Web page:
Recently I vetoed reading a poem as a writing prompt in a workshop--it used big words that people might not know. I didn't want the participants to spend any time having to decode the poem's meaning.
"I am so glad you didn't use a poem with words we might not get," one workshop member said. "Poetry needs to be accessible, have strong images, not difficult words."
"Yeah, I hate that," another student said. "Big words put me off the author."
I thought of the scene in Alice's Adventures in Wonderland when Alice and her new rodent and bird friends are trying to dry themselves after swimming in a pool of Alice's tears. (She shed the tears when she was huge and crying about being too big to fit through the tiny door that led to the lovely garden.)
The Dodo chimes in about how to get dry: "I move that the meeting adjourn, for the immediate adoption of more energetic remedies."
"Speak English!" said the Eaglet. "I don't know the meaning of half those long words, and, what's more, I don't believe you do either!" And the Eaglet bent down its head to hide a smile: some of the other birds tittered audibly.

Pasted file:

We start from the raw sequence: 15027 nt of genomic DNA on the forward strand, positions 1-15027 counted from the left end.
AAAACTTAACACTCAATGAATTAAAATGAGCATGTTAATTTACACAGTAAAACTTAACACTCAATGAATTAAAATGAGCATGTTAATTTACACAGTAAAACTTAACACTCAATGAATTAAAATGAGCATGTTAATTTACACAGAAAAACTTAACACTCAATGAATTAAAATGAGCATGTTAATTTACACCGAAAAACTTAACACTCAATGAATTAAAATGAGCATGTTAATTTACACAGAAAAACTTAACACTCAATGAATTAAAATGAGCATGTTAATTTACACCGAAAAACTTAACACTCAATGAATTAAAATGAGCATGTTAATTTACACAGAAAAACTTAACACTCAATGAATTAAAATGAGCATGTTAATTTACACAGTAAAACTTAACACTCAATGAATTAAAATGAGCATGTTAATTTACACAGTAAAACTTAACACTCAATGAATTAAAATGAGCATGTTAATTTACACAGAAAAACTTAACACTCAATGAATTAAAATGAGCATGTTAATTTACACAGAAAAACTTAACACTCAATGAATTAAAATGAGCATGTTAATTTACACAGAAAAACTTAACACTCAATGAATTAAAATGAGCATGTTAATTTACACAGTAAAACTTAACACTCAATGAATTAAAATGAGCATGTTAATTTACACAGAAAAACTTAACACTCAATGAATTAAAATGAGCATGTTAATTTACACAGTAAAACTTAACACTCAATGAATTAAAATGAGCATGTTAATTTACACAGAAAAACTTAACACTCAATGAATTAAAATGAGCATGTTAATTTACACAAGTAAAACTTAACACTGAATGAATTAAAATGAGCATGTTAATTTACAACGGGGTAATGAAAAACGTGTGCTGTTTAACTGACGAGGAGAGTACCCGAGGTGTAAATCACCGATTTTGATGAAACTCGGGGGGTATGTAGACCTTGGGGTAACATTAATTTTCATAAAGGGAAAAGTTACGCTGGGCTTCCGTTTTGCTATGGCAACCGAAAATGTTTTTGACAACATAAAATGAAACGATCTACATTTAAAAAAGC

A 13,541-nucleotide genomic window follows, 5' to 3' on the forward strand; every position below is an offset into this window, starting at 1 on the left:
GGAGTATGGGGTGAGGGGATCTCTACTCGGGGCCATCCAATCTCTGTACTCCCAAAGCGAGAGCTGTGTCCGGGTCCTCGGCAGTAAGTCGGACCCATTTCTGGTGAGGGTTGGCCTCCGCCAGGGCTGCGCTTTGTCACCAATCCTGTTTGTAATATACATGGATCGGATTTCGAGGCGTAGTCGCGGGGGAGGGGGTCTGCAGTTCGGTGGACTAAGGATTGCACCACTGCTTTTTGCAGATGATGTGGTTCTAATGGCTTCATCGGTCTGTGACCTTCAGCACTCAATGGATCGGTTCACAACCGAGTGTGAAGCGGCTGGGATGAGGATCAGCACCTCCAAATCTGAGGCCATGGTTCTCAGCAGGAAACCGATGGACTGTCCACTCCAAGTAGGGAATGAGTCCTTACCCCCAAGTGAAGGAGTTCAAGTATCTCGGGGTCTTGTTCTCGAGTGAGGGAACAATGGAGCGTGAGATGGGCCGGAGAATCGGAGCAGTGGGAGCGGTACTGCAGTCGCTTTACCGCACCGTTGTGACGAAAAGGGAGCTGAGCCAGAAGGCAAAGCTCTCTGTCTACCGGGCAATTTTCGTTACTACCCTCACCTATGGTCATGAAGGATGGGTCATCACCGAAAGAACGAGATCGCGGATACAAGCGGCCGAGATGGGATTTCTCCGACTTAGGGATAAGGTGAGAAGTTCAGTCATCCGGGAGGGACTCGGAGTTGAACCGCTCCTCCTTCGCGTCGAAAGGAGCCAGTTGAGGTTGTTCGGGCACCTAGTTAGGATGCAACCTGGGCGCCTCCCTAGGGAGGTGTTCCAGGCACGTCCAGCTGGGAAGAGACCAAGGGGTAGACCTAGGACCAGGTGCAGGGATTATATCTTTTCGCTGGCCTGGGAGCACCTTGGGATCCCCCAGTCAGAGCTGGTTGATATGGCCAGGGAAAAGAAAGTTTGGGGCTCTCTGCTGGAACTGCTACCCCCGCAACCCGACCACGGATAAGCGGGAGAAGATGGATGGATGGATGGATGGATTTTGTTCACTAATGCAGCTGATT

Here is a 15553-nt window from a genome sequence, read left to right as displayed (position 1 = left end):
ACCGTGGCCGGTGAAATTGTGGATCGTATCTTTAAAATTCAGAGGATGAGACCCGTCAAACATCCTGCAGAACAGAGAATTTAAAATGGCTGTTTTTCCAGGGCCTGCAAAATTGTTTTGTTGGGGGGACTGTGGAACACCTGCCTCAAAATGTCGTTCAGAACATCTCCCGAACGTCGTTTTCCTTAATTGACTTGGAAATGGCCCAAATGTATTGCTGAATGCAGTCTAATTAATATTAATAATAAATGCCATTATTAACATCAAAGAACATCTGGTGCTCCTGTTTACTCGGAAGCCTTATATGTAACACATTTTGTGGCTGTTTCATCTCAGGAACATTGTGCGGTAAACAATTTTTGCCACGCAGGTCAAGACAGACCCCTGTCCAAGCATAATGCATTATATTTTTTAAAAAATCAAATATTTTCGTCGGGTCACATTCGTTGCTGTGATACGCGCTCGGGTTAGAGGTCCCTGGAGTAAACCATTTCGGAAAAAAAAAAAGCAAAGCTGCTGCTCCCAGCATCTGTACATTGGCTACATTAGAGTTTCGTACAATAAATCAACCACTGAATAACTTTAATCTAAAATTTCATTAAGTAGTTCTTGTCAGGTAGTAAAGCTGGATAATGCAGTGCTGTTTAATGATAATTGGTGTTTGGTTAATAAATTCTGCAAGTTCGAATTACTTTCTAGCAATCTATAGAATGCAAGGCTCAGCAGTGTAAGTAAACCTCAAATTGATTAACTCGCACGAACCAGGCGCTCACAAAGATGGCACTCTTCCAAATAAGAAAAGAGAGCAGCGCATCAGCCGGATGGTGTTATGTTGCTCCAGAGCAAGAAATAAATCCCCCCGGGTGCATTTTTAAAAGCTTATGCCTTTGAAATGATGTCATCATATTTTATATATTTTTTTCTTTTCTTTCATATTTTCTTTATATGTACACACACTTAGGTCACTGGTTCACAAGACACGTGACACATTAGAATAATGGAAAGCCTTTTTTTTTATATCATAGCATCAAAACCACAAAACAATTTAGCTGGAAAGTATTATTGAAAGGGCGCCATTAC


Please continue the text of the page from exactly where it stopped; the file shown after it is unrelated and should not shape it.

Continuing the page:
"What I was going to say," said the Dodo in an offended tone, "was, that the best thing to get us dry would be a Caucus-race."
Such a wild yet wise book.
Fowler's Dictionary of Modern English (originally published in 1926) advises writers to be: "direct, simple, brief, vigorous, and lucid."
The vocabulary chapter says: "Prefer the familiar word to the far-fetched. Prefer the concrete word to the abstract. Prefer the single word to the circumlocution. Prefer the short word to the long."
Oops. Big word alert: Circumlocution, in case you don't know, means: a roundabout or indirect way of speaking; the use of more words than necessary to express an idea.
Well, sometimes a big word is simply the best word. Still, I try to avoid them in my own writing and in the writings I share with my groups.
William Zinsser states in Zinsser on Friday that we should write with "no unnecessary parts." Big cumbersome words that are off-putting and intimidating are, indeed, unnecessary parts.